Energy Performance Certificates are compulsory
06.December 2010

Energy Performance Certificates are compulsory

From 01/10/2008, it is required by law that all new tenants or purchasers of property must be provided with an Energy Performance Certificate (EPC) by the landlord or seller. From 6 April 2008, all homes built and physically completed on or after this date, will need to have an Energy Performance Certificate (EPC) provided on completion of construction. The EPC gives the new tenant/purchaser an indication of the energy efficiency and environmental impact of the building/dwelling and helps them to estimate their energy consumption costs in the future.

For homes, two ratings are shown.


The energy-efficiency rating is a measure of a home's overall efficiency. The higher the rating, the more energy-efficient the home is, and the lower the fuel bills are likely to be.


The environmental impact rating is a measure of a home's impact on the environment in terms of carbon dioxide (CO2) emissions - the higher the rating, the less impact it has on the environment.


Each rating is based on the performance of the building itself and its services (such as heating and lighting), rather than the domestic appliances within it. This is known as an asset rating. The certificate also lists the potential rating of the building if all the cost-effective measures were installed.


The ratings will vary according to the age, location, size and condition of the building. The potential rating on the certificate will take these factors into account, and the suggested measures will be tailored so that they are realistic for the particular building.


The certificate also includes a recommendation report, providing information about ways to improve the energy performance of the property. Recommendations include cost effective improvements and further improvements (that achieve higher standards but are not necessarily cost effective). For each improvement the level of cost, typical cost savings per year and the performance rating after improvement are listed. The potential rating shown on the certificate is based on all the cost effective recommendations being implemented.

 

The EPC also contains other useful information which includes:

 

Estimated energy use
This is based on standardised assumptions about occupancy and heating patterns. An estimate of the current and potential energy use, carbon emissions and fuel costs for lighting, heating and hot water is provided.  The actual energy use depends on the behaviour of the occupants.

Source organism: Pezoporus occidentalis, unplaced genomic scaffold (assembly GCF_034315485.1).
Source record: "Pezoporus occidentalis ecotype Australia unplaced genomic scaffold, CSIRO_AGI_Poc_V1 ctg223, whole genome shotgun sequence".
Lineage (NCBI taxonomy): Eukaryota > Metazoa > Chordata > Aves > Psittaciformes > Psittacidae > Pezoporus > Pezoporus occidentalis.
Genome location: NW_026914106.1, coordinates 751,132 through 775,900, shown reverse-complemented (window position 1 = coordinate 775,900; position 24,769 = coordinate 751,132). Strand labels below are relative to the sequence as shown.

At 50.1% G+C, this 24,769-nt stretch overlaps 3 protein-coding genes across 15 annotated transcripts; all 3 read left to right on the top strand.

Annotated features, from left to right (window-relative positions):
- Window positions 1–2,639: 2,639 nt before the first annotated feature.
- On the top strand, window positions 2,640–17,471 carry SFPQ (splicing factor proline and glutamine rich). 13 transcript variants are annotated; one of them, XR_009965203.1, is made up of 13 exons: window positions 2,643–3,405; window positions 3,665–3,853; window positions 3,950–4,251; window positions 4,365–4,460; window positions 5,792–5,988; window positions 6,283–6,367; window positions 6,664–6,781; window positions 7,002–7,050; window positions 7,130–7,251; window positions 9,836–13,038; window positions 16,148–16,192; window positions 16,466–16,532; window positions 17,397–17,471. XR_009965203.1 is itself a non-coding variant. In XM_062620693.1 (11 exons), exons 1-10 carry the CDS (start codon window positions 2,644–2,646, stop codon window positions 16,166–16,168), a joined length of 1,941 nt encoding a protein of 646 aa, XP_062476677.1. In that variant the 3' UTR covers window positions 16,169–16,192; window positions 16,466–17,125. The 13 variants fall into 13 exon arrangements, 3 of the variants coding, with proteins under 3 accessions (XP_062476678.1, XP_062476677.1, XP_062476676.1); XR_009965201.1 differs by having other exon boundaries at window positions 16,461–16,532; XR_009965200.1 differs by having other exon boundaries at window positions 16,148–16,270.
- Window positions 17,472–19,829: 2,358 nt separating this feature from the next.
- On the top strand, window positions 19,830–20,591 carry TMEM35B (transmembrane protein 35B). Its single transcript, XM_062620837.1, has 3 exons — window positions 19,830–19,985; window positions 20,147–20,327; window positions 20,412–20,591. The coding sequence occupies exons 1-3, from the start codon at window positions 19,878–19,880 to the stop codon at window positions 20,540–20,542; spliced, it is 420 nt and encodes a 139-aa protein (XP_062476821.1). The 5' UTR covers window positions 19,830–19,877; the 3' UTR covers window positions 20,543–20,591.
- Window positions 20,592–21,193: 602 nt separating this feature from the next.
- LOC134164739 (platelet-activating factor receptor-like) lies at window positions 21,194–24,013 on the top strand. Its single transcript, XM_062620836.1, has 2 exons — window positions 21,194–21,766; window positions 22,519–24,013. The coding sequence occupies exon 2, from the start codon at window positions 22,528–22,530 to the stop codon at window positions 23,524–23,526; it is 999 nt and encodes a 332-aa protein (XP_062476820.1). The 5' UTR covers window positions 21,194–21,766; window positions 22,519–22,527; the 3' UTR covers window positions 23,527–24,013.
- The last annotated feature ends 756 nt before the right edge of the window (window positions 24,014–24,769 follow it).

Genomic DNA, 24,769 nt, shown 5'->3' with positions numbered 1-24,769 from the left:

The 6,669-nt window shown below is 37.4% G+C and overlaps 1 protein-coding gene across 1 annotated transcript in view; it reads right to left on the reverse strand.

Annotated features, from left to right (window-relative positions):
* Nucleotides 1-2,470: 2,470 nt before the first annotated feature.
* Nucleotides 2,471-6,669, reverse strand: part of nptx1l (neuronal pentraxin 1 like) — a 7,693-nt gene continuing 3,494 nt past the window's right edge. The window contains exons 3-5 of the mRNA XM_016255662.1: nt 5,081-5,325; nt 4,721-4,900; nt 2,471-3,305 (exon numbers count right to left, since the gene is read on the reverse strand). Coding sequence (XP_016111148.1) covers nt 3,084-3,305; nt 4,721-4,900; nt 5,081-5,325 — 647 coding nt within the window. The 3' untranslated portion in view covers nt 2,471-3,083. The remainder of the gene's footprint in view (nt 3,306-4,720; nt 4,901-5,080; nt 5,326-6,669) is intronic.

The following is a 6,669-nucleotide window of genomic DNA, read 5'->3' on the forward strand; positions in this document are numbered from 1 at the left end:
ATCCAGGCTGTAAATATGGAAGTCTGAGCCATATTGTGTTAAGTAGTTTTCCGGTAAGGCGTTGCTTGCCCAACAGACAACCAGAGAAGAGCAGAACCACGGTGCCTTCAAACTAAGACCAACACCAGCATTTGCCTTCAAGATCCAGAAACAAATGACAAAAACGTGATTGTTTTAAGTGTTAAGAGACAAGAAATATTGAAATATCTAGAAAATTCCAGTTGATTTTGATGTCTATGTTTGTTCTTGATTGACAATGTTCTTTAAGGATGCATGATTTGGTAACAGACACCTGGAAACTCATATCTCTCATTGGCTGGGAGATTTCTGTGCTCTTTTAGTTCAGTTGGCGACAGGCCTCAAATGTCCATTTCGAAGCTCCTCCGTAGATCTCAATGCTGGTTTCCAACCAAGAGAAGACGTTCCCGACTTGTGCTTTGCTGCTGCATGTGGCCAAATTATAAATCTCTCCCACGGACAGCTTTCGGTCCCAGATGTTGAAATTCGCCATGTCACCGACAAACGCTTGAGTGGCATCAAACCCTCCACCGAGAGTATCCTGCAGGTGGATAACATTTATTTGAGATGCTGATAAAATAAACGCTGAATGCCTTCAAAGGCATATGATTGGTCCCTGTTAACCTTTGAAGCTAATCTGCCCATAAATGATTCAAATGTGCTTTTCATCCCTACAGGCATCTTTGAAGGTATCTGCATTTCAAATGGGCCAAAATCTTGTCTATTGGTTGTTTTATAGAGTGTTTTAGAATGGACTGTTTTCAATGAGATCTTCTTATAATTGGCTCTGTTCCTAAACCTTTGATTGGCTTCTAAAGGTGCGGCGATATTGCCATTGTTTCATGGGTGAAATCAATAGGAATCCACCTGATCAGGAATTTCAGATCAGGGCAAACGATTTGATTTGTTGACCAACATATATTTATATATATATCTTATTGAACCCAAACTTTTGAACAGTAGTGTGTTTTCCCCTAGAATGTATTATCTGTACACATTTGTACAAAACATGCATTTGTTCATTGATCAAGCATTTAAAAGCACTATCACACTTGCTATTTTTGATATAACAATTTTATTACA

Energy advice
The certificate provides basic advice about energy efficient behaviour.

Example of an Energy Performance Certificate (PDF)


The EPC assessor documents the energy efficiency characteristics of the property and calculates an estimate of the expected energy consumption level.
This assessment takes into account the quality of the building skin including the windows; roofs and ceilings; the ventilation system (if available); the heating and hot water system and the type of fuel used. The EPC also contains recommendations on measures to improve the energy efficiency of the property.

 

Criticism of EPCs
The preparation method for some EPCs has been criticised because accurate data is not always available or applied. For example, some EPCs are based upon historical data or comparison data which does not always reflect the exact condition of the property being assessed. Also, if access to the property is not possible, the assessor may complete the report based solely upon assumptions about the condition of the property.
Further criticisms include the lifespan of the EPC and the energy usage assumptions. An EPC is valid for a maximum of 10 years. This means that the data presented in the assessment report may be up to 10 years old. This data may no longer reflect the true condition of the property and/or the requirements of new minimum standards which have come into effect since the production of the original report. Also, the energy usage assumptions are based upon standard usage patterns and occupancy rates which may not reflect the actual energy usage of the current occupant(s). This can lead to large discrepancies. Furthermore it  does not reflect any increases in fuel costs within the validity period of the certificate.

 

The EPC only provides a general assessment and does not include a detailed diagnosis of the building or the construction components installed. If you are planning to renovate or modernise the property, it is recommended that you have a detailed survey carried out in order to maximise the value of your investment. This may in some cases also be required if you are planning to apply for certain grants or subsidies.

 

Is an EPC always necessary?
The provision of an EPC only applies to new lettings or sales of properties on or after 01/10/2008 or sales of newly built properties on or after 01/06/2008. It does not apply to properties which were already let or sold before these dates and for which a current letting contract exists. If at the end of this contract the property/dwelling is re-let, an EPC must be provided to the new tenant.

 

What are the penalties for not providing a residential EPC?

The Regulations are enforced by Trading Standards Officers (or Building Control Officers for new build properties) and failure to provide an EPC where the Regulations apply may result in a penalty charge notice of £200. This charge may be applied repeatedly until an EPC is provided.


What are the penalties for not providing a commercial EPC?

The landlord is liable for failing to provide a commercial EPC and could be fined for non-compliance, the fine for which can be up to £5,000. However, this is not clearly defined and the fine may be issued on multiple occasions if the EPC remains outstanding.

 

Further Information: http://campaigns.direct.gov.uk/epc/


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